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DFL Goal to Defeat Bachmann Faces Significant Historical Challenges

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Minnesota GOP has held 95 percent of its U.S. House seats when Republicans net a dozen or more seats nationwide since the DFL merger in 1944

The commitment and passion with which Minnesota Democrats are trying to unseat Congresswoman Michele Bachmann has reached a fever pitch in 2010, even as the Party faces significant hurdles to achieve this goal.

Representative Bachmann enjoys three distinct advantages right out of the gate against whichever DFL challenger emerges from August's primary (Tarryl Clark or Maureen Reed).

First, Bachmann represents the most heavily Republican Congressional district in the state. Second the Congresswoman continues to shatter statewide U.S. House fundraising records.

And third, Bachmann enjoys a decided incumbency advantage. Not only have 87 percent of Minnesota incumbents won reelection in U.S. House races since statehood, but it has also been 66 years since the last time a 2-term Republican (like Bachmann) has been defeated in a non-redistricting year in the Gopher State.

But there is additional historical evidence that suggests defeating Bachmann at the ballot box in 2010 will be extremely difficult for Minnesota Democrats.

A Smart Politics analysis of U.S. House contests since the DFL merger in 1944 finds that Minnesota Republicans have held 95.3 percent of their seats (41 of 43) in election years in which Republicans net at least 10 seats nationwide.

Although early primary contests have demonstrated that incumbents from both parties in Washington have reason to be wary this fall, even the most conservative estimates by D.C. prognosticators find the Republican Party netting at least 15 to 20 seats in the U.S. House.

Since 1944, there have been 10 election cycles in which Republicans have netted a dozen or more House seats across the nation: 1946 (+55), 1950 (+28), 1952 (+22), 1960 (+21), 1966 (+47), 1972 (+12), 1978 (+15), 1980 (+34), 1984 (+16), and 1994 (+54).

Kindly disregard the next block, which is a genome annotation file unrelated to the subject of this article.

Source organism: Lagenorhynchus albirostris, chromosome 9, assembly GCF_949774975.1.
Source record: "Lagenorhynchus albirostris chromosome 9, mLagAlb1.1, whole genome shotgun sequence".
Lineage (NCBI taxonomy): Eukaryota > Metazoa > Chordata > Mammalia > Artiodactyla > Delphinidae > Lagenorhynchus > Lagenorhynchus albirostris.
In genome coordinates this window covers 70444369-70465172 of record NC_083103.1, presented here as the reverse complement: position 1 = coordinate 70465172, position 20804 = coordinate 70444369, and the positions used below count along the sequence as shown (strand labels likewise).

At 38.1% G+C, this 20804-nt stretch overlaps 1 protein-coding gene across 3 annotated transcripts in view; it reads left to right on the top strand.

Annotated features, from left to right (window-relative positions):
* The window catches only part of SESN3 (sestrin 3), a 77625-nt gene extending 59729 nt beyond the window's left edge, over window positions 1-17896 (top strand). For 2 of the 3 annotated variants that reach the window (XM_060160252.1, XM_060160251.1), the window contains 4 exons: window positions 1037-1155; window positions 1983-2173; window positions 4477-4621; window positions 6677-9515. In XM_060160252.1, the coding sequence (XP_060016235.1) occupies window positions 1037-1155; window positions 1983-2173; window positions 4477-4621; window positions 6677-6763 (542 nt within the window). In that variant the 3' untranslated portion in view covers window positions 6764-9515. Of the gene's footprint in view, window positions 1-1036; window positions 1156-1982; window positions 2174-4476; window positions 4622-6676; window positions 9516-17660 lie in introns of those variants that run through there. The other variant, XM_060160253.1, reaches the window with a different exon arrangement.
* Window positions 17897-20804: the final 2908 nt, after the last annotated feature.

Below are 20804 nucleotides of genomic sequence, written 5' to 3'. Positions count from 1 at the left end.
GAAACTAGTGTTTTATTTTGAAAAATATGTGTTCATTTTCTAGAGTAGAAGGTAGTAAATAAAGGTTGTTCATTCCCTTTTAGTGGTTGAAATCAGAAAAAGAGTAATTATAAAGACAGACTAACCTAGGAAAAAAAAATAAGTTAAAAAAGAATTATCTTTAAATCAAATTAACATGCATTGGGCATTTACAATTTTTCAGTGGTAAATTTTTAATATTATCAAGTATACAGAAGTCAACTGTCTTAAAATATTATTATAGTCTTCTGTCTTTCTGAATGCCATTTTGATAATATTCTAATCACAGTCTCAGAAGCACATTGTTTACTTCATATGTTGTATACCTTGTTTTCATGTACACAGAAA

In Minnesota, Republicans have had to defend a total of 43 seats during these 10 election cycles, and have won 41 of them, or 95 percent.

The only seats lost by the GOP during these Republican tsunami years were an open seat in 1994 and another seat lost some 64 years ago in 1946. That's it. That's the list.

· In 1946, 7-term GOP incumbent William Pittenger lost his 8th CD seat by 15.4 points to John Blatnik (a seat Blatnik and his successor Jim Oberstar would carry for the next 31 election cycles).

· In 1994, DFLer Bill Luther won the Republican-held 6th CD, which became open after Rod Grams opted to run for Dave Durenberger's U.S. Senate seat. The DFL had previously controlled the 6th CD prior to redistricting in 1990.

And another word of caution to DFLers who are focused like a laser on ousting Representative Bachmann this November.

In addition to holding onto 95 percent of their seats during these 10 banner election cycles for the GOP nationally, Minnesota Republicans have also picked off seven DFL seats along the way, or nearly one seat per cycle.

To be sure, Minnesota Republicans will not be content with simply holding their three Congressional Districts in 2010, and are looking for pick-up opportunities in their own right.

Fate of Republican-Controlled Minnesota U.S. House Seats During Republican Tsunami Election Cycles, 1944-2008

Year
US House
Seats defended
Held
Lost
Pick-ups
1994
+54 GOP
2
1
1
1
1984
+16 GOP
3
3
0
0
1980
+34 GOP
4
4
0
1
1978
+15 GOP
4
4
0
0
1972
+12 GOP
4
4
0
0
1966
+47 GOP
4
4
0
1
1960
+21 GOP
5
5
0
1
1952
+22 GOP
5
5
0
0
1950
+28 GOP
5
5
0
0
1946
+55 GOP
7
6
1
2
Total
43
41
2
7
Note: 'Tsunami election cycles' defined as years in which the Republican Party netted at least a dozen U.S. House seats nationwide. Data compiled by Smart Politics.

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